UTC-IASE Faculty Spotlight: Dr. Xu Chen


This week’s faculty spotlight is on Professor Xu Chen, who is an assistant professor in the Department of Mechanical Engineering. Dr. Chen received his M.S. and Ph.D. degrees in Mechanical Engineering from the University of California, Berkeley in 2010 and 2013, respectively, and his Bachelor’s degree from Tsinghua University, China in 2008.  He is a recipient of the National Science Foundation CAREER award, the Young Investigator Award and the Best Paper Award from ISCIE / ASME International Symposium on Flexible Automation, the 2017 Best Vibrations Paper Award from the ASME Dynamic Systems and Control Division, the 2017 UConn University Teaching Fellow Award Nominee, and the 2012 Chinese Government Award for Outstanding Students Abroad.


Professor Chen is the principle investigator for the Machine, Automation and Control Systems Laboratory (MACS) through the Department of Mechanical Engineering. The overall research goal of his lab is to seek better understanding and engineering of the systematic interplay between data, systems and controls in machines and automation processes. For instance, fast situational awareness and agile response is imperative to advancing system operation in this information age. To reach such capabilities, Prof. Chen’s team exploits approaches to reliably and quickly combine all data from heterogeneous sources in a feedback control system. An example of such is a project conducted from Dr. Chen’s smart manufacturing research called “Model-Based Sparse Information Recovery by Collaborative Sensor Management”. This project provides a novel approach to collect dense information from a group of collaborative sensors at a significantly reduced computation burden and in real time. The result is particularly impactful for applications such as imagining-based automation, where vision data take time to collect and complex elaborations must be performed to extract information from the raw data. More broadly, this work relates to the overarching challenge of making full use of data to infer and respond to fast evolving situations in decentralized environments, and provides a pathway to better integrate multiple data-intensive sources.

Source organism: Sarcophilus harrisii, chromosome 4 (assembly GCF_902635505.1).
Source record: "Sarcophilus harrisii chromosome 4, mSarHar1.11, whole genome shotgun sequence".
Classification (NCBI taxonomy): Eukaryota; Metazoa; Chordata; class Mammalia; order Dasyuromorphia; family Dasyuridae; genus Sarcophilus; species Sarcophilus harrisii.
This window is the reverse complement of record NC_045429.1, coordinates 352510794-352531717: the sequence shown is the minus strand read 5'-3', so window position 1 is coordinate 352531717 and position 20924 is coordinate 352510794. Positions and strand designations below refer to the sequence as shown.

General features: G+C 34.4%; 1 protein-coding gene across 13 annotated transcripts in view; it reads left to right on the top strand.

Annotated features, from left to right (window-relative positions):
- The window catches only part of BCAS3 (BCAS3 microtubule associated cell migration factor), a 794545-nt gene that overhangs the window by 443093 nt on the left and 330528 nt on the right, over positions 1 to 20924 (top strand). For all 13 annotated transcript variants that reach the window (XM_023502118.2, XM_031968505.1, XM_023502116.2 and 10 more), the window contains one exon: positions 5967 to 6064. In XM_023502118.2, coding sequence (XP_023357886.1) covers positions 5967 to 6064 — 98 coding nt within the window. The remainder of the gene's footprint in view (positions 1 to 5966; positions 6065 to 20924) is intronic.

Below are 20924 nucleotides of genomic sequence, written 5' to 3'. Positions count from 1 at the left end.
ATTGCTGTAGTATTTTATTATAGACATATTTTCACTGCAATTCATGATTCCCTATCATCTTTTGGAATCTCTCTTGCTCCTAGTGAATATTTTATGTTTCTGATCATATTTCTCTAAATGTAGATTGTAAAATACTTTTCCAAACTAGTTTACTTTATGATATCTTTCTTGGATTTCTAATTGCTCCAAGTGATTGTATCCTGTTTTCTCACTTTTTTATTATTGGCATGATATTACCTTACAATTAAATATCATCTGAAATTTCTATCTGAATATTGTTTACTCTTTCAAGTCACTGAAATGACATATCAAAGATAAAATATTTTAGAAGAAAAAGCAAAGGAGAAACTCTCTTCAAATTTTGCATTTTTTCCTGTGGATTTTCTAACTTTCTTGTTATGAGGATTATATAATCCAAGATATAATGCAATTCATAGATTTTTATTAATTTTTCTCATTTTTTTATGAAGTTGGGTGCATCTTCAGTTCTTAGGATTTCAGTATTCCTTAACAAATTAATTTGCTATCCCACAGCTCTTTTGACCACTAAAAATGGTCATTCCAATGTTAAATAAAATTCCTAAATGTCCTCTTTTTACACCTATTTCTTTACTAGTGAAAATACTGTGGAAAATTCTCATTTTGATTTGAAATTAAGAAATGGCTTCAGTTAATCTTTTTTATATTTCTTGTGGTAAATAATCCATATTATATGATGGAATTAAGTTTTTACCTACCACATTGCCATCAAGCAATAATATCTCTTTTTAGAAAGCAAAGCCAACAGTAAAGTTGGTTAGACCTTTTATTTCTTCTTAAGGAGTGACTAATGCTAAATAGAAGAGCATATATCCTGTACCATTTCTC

During the summer of 2018, Dr. Chen and his laboratory team traveled to three flagship conferences in the fields of controls, automation, and 3D printing: The American Control Conference at Milwaukee in June, the International Symposium on Flexible Automation at Kanazawa, Japan in July, and the Annual international Solid Freedom Fabrication at Austin, Texas in August. The three published papers from Prof. Chen’s team discussed smart controls approaches for critically needed quality assurance of additive manufacturing (AM), a nascent manufacturing technology that offers untapped potential in a wide range of products for the energy, aerospace, automotive, healthcare and biomedical industries. In particular, the focused powder bed fusion process is increasingly preferred in applications ranging from advanced jet-engine components to custom-designed medical implants. Prof. Chen’s research looks into the convoluted thermomechanical interactions in the multi-physics multi-scale manufacturing process, and has been generating award-winning, internationally recognized results to enable substantially higher accuracy and greater reproducibility in AM. For instance, the recent paper titled “Synthesis and Analysis of Multirate Repetitive Control for Fractional-Order Periodic Disturbance Rejection in Powder Bed Fusion” was featured in the proceedings of the 2018 International Symposium on Flexible Automation, where this paper written by PhD Student, Dan Wang, and Dr. Chen, won the “Best Paper Award In Theory”.